Every few years, Nintendo will really make something special – a Super Smash Bros. Melee, an Ocarina of Time, a Super Mario Galaxy – that will show the world how a game is made. Pitch perfect and endlessly entertaining, these games define their respective genres and, for a time, defined the course of the game industry as a whole. I can’t say enough good things about these games, and that’s no hyperbole. Well, not a lot, anyway.
For every one of these games, though, the Nintendo of recent years has been much more content to rest on its laurels and bask in the reflected glory of successes past. You see these the most often on its portables, which have always been super popular – the Game Boy Advance saw straight remakes of nearly all Mario’s 2D outings, all of which originally sold for $34.99. This was reprehensible. What might be even more disappointing, however, were the new 2D outings that Nintendo has released for the DS in recent years. It’s not that these games are bad, it’s not even that they aren’t fun – it’s only that, by recalling so strongly the games upon which they were based, they show the player how uninspired they really are by comparison.
Yoshi’s Island was a late, great Super Nintendo game. Released in late 1995, it missed the boat stylistically – in an age where people were increasingly concerned with graphical realism, it chose style instead. That’s cool now, even a safe bet, but at the time everyone was all about the pre-rendered shine of Donkey Kong Country and no one cared about this cutesy Mario game and its hand-drawn style. They missed something great, a twist on the tested Mario roots that incorporated some fun new mechanics and fantastic level design. It was a little overlooked at the time, but it became a cult classic.
In 2006, Nintendo released Yoshi’s Island DS, which aimed to offer more of the same. In that respect, it succeeds grandly – there are five worlds of eight levels apiece, you throw some eggs, you carry baby versions of licensed characters around on your back. It’s really more of an expansion pack than a sequel, in that it doesn’t do a ton of original stuff. Its best ideas are almost always those that it lifts wholesale from the first game, and the new ideas it does bring to the table have a minimal impact on gameplay. Music and sound in general are particularly lacking – in a series famous for remixing one theme to death in every one of its games, Yoshi’s Island DS is particularly offensive. Every single world features dull, empty remixes of one dull, uninspired theme, and they fall ludicrously short of the high watermark the first game set. Repeating themes in music is great if you’re, say, Beethoven, but whoever did the music for this one needs to rethink his or her career choice – even though I had the same damn theme playing at me for the entirety of the game, I can’t for the life of me recall how it went.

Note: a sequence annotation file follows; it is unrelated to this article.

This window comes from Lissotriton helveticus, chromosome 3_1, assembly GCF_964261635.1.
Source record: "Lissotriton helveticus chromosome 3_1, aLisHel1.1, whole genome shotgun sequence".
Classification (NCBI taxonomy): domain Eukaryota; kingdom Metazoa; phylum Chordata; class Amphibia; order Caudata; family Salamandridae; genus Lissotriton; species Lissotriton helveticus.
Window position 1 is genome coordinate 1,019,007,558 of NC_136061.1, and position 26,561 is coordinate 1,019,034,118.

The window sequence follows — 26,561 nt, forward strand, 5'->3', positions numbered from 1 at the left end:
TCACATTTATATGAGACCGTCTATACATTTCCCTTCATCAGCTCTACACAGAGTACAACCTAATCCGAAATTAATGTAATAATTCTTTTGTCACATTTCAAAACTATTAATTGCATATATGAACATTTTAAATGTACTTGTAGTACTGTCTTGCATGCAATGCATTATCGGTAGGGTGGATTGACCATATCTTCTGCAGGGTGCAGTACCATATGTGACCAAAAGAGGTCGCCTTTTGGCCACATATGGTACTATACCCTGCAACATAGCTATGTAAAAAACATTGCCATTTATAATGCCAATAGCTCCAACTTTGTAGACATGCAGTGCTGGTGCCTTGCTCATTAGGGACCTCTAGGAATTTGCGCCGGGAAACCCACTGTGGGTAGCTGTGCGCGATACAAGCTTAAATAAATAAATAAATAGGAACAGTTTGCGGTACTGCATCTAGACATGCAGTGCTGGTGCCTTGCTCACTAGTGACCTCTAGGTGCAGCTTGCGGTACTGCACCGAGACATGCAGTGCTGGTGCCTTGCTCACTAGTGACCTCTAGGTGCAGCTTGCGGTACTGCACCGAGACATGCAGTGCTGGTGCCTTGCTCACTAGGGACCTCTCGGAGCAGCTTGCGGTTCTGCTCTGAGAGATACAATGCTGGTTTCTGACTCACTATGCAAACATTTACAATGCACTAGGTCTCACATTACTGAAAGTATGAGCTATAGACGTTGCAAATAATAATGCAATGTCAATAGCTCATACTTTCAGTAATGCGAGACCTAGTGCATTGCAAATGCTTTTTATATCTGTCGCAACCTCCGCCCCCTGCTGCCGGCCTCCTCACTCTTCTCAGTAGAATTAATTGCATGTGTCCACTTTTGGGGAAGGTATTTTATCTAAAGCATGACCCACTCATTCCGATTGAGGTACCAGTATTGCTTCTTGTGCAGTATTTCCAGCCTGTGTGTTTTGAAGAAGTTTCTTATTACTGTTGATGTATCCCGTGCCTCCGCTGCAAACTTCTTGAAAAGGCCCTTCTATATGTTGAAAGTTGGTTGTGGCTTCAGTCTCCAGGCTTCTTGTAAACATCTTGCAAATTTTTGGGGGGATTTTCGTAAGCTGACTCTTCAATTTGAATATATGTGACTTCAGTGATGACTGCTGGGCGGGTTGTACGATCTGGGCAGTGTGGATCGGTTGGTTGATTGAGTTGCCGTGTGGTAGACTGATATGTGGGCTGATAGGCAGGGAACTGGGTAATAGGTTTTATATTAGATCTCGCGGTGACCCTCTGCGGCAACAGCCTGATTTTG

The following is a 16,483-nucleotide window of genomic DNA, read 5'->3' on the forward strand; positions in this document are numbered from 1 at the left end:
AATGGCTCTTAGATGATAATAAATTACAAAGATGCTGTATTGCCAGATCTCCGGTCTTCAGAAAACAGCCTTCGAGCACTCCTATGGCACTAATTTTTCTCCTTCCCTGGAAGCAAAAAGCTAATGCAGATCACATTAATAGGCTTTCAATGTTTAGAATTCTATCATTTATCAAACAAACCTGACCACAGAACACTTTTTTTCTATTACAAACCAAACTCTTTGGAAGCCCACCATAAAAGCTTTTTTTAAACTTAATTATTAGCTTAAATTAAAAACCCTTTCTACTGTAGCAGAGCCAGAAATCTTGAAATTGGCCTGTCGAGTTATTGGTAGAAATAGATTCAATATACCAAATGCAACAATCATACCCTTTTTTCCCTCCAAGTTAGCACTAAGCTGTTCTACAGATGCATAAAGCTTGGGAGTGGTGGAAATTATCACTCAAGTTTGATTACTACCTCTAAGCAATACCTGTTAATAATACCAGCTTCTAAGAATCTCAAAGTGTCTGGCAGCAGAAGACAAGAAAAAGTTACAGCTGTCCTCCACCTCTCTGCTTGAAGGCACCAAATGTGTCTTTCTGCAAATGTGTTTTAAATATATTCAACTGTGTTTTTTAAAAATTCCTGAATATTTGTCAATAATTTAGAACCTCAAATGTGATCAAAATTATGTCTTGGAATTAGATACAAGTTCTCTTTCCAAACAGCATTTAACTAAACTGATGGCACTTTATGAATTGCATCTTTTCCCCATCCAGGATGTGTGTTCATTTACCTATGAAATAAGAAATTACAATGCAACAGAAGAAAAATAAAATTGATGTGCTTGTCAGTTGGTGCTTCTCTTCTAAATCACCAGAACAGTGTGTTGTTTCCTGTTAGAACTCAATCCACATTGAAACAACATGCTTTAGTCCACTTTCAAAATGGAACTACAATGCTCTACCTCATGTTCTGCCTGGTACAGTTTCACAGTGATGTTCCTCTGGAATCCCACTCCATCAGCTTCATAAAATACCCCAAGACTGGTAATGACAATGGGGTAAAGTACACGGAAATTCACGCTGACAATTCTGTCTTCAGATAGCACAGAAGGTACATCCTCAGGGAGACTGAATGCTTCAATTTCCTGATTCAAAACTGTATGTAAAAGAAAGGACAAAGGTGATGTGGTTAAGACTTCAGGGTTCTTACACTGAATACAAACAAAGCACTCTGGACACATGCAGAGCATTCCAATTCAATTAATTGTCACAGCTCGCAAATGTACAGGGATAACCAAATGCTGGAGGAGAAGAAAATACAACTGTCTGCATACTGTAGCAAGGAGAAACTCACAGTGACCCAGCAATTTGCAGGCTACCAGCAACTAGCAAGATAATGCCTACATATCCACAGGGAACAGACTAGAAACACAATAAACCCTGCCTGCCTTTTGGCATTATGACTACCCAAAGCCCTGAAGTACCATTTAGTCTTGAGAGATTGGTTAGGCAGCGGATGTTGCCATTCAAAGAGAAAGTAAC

In Nintendo’s defense, it did outsource this one to Artoon. Letting another studio make a sequel to your game is a great move if you’re bored with it, or if you want to make some money off of something popular. The trouble with it is that the second studio almost never really quite understands what it was that people liked so much about the original, and they rarely take chances or change the core formula of the game – look at developer Treyarch’s cracks at Infinity Ward’s Call of Duty series as a good example. The Infinity Ward games are typically hailed as important first person shooters, perfecting the World War II shooter thing before the World War II shooter thing became the overdone trope it is today. The Treyarch games, by comparison, aren’t terrible, but they do little to shake up the formula or advance the cause. When Infinity War took back over for Call of Duty 4, they brought the CoD gameplay to a new era, you know, of time, which did continue after World War II ended, and performed much better among reviewers than Treyarch’s Call of Duty 3. The new studio makes a sequel that conforms to the letter of the first games but not to the spirit – that doesn’t mean that Treyarch and Artoon don’t do good work, it just explains why the magic of those first games is nowhere to be found in their sequels.
Let’s not leave Nintendo blameless here, though – New Super Mario Bros. was the exact same brand of bland, and this one came from Nintendo itself. Like Yoshi’s Island DS, it’s fun enough while you’re playing it, but one gets the distinct impression that it was made to make money and not to push the envelope. New ideas are in short supply, and the whole game ends up forgettable in retrospect, even if it got rave reviews at the time.
Mario did a lot of fun stuff in two dimensions, but this isn’t one of his finer moments. It’s fine, mostly, but only fine. It’s nothing special – it’s not a game you’ll play fifteen years from now with the same wide-eyed wonder with which you approached it as a child, but it’ll entertain you for a few hours. Few enough games can even manage to do that, so I guess I will begrudgingly chalk this one up as a win.